4:00 PM UPDATE: At the time of this writing, this was the only thing I could find about Thompson’s feelings on the recent amnesty legislation. To this writer, it lacks clarity and doesn’t go far enough in condemning the bill:
Former Sen. Fred Thompson flatly rejected the deal as a “bill of goods,” while writing separately on a political blog that Congress needs bipartisanship. “Too often, what we are seeing isn’t an effort to find solutions, but rather insults and purely partisan politics.”
Aside from being unclear, Thomson lapses into tired platitudes about “partisan politics” that have become stale and trite to my ears.
The left-leaning Slate magazine makes the following observations, which I find to be accurate:
The myth behind the Thompson quasi-candidacy is a dangerous one that bedevils both parties: If we just get a better communicator, people will love our policies. But once Thompson enters the race, he will have to either embrace or distance himself from GOP policies, which will either ruin his chances in the general election or hurt him with his conservative supporters. In short, he’ll become just like any other candidateâ€”something he might not like after such a big buildup. Thompson also has a reputation for not enjoying the grind of campaigning.
That last comment is something I’ve been able to intuit from having observed him lately. Moreover, this business with Thompson makes me think of what happened with John Breaux here in Louisiana. One version of the story is that Breaux opted out of the governor’s race when he learned that it would not be a cake walk.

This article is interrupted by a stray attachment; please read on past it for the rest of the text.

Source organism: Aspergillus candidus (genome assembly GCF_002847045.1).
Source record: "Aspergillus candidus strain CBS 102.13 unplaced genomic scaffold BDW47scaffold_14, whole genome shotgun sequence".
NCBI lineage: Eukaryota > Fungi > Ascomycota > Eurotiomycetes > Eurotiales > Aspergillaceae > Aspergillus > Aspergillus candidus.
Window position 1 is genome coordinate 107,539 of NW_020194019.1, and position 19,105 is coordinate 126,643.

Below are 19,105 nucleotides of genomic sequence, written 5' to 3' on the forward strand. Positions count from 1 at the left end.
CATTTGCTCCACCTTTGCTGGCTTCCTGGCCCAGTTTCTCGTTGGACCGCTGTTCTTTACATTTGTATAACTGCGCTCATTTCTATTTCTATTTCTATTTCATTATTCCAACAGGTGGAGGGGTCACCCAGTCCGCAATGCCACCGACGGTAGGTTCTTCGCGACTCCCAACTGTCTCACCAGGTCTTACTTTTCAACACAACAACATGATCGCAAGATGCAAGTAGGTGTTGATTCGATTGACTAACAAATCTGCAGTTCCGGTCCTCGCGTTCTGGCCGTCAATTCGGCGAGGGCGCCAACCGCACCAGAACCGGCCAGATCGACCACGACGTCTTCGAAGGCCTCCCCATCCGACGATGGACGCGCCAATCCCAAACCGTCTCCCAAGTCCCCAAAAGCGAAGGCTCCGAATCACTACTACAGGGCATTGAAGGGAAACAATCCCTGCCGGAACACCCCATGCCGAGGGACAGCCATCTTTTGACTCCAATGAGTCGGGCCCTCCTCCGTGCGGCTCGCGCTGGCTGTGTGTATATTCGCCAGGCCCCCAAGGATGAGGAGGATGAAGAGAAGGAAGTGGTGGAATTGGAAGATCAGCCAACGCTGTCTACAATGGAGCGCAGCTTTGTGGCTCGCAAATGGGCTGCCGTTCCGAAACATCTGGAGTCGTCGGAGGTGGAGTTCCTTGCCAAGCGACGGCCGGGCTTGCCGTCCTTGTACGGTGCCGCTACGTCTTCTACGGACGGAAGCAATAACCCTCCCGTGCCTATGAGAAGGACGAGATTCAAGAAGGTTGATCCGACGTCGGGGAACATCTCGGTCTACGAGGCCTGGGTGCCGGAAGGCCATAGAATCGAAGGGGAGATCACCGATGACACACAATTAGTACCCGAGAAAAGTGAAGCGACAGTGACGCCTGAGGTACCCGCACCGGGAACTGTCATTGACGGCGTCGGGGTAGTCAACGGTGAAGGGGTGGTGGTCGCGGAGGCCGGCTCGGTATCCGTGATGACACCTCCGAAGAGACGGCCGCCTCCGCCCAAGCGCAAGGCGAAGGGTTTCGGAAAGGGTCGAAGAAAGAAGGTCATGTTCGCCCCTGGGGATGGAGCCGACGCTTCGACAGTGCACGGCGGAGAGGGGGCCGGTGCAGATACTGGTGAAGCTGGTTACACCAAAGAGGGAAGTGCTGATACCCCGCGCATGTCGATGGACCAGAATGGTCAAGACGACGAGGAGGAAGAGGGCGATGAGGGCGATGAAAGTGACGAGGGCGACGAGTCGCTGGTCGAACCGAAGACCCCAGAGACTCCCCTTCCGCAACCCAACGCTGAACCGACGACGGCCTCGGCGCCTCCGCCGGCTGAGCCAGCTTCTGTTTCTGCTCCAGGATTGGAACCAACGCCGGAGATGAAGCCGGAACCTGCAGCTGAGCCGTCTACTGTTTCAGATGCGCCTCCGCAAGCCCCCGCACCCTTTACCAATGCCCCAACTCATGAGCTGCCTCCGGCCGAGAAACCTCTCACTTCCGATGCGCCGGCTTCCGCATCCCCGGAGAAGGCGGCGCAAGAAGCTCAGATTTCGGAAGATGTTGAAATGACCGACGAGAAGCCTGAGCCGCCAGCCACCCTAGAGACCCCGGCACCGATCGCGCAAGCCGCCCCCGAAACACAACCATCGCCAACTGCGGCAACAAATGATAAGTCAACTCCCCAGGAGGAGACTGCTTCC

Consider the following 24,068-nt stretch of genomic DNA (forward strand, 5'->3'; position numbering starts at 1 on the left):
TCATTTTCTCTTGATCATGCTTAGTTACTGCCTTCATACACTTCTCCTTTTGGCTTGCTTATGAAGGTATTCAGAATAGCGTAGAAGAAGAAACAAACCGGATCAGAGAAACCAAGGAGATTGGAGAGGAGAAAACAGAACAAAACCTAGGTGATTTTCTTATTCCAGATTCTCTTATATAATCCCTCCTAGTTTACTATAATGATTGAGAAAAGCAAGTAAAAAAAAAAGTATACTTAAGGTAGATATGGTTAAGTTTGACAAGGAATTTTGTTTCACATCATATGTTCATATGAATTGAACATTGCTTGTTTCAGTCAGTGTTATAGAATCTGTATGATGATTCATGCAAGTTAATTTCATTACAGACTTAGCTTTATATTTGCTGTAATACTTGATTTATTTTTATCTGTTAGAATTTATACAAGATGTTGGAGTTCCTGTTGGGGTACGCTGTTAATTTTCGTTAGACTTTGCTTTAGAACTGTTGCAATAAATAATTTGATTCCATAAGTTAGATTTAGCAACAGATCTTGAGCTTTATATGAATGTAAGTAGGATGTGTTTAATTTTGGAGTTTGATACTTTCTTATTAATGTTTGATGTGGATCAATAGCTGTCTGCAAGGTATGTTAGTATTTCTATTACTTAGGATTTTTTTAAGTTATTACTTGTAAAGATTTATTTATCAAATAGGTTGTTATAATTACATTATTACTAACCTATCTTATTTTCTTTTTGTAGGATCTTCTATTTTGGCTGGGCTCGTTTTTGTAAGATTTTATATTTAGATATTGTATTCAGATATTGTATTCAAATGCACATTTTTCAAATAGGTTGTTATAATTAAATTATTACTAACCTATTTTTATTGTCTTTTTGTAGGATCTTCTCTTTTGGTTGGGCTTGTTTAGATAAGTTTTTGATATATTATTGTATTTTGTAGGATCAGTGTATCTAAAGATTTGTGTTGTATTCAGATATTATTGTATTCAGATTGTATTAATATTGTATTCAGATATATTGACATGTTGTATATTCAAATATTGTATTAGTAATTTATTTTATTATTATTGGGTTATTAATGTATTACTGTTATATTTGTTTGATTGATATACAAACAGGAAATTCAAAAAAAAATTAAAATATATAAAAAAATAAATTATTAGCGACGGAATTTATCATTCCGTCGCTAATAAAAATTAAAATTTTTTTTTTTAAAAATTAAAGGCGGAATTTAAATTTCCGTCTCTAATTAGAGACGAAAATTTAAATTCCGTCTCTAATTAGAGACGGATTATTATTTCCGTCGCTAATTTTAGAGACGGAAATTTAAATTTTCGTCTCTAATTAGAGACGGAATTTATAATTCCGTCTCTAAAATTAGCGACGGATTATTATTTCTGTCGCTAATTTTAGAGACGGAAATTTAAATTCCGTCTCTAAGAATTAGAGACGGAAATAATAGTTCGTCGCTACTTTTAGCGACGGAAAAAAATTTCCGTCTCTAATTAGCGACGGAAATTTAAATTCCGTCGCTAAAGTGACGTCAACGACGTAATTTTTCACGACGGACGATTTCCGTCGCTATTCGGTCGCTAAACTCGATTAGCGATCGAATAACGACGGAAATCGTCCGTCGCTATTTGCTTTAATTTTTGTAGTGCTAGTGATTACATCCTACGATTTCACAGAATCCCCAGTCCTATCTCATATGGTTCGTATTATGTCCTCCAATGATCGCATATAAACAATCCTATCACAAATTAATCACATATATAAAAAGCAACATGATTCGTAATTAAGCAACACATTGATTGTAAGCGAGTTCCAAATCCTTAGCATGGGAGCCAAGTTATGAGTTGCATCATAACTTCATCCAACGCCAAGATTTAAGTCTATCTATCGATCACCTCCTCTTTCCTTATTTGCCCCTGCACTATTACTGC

Thus ended Breaux’s non-candidacy.
I wonder if there isn’t something similar going on with Fred Thompson.
Link Opens in New Window
Mr. Thompson, who has yet to say whether he will be a candidate, has all the attributes that diehard conservatives can love: hawkish on defense, tough on spending, a Reagan tax-cutter to the core, and good on social issues.
But there are disturbing parts in his record, too, that bother many if not most conservatives, especially his support of the McCain-Feingold bill that prohibits issue advocacy groups from running TV or radio ads to express their opposition or support in the midst of an election.
On this issue, Mr. Thompson was joined at the hip with Mr. McCain….
The other disturbing part of Thompson’s record is what else he did in the Senate: virtually nothing. He led no great crusades, nor did he win any medals for leadership. In fact, when he was called to lead the investigation into illegal campaign contributions from China to President Bill Clinton’s 1996 campaign, Mr. Thompson was rolled by the Democrats.
So there you have it. My skepticism comes from the fact that Thompson has many superficial characteristics that appeal to people: he’s nearly seven feet tall with a big booming Southern drawl. But in terms of substantive policy arguments I have seen virtually nothing that leads me to believe that he’s an authentic conservative.
–Chad E. Rogers